Visegrad Insight Breakfasts
27 February 2020
The European Union’s cohesion policy risks a major reduction of funds under the next Multiannual Financial Framework, despite its palpable effects on economic growth and competitiveness. Net contributors should not forget how much they owe themselves to cohesion funds.
The idea behind cohesion policy dates back to post-war attempts at boosting growth in Europe. Today, we are faced with a similar situation due to the eurozone’s sluggish performance, a lack of optimism about the economy and a possible recession.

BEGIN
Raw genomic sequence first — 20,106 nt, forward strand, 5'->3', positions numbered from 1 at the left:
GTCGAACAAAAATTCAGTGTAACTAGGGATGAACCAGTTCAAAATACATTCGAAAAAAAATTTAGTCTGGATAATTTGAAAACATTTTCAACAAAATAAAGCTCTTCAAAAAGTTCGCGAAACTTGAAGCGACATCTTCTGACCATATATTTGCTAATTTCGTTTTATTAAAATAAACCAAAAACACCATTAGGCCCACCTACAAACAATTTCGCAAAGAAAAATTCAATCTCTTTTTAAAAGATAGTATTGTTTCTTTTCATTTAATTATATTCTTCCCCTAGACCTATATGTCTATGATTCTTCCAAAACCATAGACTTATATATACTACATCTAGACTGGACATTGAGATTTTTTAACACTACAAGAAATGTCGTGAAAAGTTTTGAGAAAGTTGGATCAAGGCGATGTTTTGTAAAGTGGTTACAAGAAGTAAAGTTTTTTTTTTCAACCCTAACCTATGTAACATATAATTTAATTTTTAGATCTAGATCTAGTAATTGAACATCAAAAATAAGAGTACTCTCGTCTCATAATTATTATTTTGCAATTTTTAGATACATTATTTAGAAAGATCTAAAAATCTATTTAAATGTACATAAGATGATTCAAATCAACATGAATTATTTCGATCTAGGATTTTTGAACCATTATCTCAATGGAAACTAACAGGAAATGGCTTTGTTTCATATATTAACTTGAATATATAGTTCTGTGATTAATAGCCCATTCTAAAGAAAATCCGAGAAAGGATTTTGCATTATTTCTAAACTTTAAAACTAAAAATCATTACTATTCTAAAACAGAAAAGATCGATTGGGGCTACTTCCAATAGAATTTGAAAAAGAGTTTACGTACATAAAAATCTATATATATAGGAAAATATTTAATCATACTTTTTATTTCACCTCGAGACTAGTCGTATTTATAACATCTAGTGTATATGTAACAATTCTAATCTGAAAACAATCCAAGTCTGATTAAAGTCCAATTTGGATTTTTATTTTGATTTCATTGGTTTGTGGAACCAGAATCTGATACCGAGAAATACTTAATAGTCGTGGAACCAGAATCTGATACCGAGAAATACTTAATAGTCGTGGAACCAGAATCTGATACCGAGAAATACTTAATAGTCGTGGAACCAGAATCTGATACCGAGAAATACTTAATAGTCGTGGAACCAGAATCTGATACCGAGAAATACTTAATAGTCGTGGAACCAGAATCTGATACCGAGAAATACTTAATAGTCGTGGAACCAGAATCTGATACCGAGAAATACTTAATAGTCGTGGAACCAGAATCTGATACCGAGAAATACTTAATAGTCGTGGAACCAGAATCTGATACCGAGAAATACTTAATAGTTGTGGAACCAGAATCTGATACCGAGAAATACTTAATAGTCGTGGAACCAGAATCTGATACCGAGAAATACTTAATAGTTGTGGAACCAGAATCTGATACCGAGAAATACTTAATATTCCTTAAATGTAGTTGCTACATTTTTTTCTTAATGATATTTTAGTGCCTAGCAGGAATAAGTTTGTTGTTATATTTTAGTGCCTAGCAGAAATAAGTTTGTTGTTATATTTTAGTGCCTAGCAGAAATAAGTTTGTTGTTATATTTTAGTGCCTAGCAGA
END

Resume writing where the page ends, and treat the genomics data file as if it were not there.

Cohesion policy should be treated as a crucial stimulus for the economy. If not, we might cut off the nose to spite the face. Western countries all too often treat cohesion policy as a charity cause and too rarely as a business opportunity, which it actually is.
Looking back, the first manifestation of cohesion policy is the Marshall Plan, which was US post-war assistance to Europe to boost the economy and improve the quality of life for Europeans. More than half a century has passed since then.